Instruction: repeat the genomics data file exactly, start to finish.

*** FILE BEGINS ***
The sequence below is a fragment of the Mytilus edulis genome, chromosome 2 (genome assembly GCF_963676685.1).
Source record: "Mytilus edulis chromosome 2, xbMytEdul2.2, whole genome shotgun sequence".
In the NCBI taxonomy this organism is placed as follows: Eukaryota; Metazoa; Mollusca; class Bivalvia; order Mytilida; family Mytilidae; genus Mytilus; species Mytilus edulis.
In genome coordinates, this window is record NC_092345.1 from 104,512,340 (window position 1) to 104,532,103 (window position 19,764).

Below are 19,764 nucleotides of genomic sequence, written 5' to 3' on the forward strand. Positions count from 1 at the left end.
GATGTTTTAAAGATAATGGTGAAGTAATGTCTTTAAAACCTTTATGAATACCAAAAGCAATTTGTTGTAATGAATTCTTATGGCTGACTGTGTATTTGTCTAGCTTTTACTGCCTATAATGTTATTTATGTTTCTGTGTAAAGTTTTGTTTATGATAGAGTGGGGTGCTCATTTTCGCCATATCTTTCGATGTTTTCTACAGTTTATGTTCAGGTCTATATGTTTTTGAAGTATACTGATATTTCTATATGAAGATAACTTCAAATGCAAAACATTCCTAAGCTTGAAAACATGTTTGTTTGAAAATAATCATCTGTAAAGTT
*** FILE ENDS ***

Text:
The sequence below is a fragment of the Mytilus edulis genome, chromosome 2 (genome assembly GCF_963676685.1).
Source record: "Mytilus edulis chromosome 2, xbMytEdul2.2, whole genome shotgun sequence".
In the NCBI taxonomy this organism is placed as follows: Eukaryota; Metazoa; Mollusca; class Bivalvia; order Mytilida; family Mytilidae; genus Mytilus; species Mytilus edulis.
In genome coordinates, this window is record NC_092345.1 from 104,512,340 (window position 1) to 104,532,103 (window position 19,764).

Below are 19,764 nucleotides of genomic sequence, written 5' to 3' on the forward strand. Positions count from 1 at the left end.
GATGTTTTAAAGATAATGGTGAAGTAATGTCTTTAAAACCTTTATGAATACCAAAAGCAATTTGTTGTAATGAATTCTTATGGCTGACTGTGTATTTGTCTAGCTTTTACTGCCTATAATGTTATTTATGTTTCTGTGTAAAGTTTTGTTTATGATAGAGTGGGGTGCTCATTTTCGCCATATCTTTCGATGTTTTCTACAGTTTATGTTCAGGTCTATATGTTTTTGAAGTATACTGATATTTCTATATGAAGATAACTTCAAATGCAAAACATTCCTAAGCTTGAAAACATGTTTGTTTGAAAATAATCATCTGTAAAGTT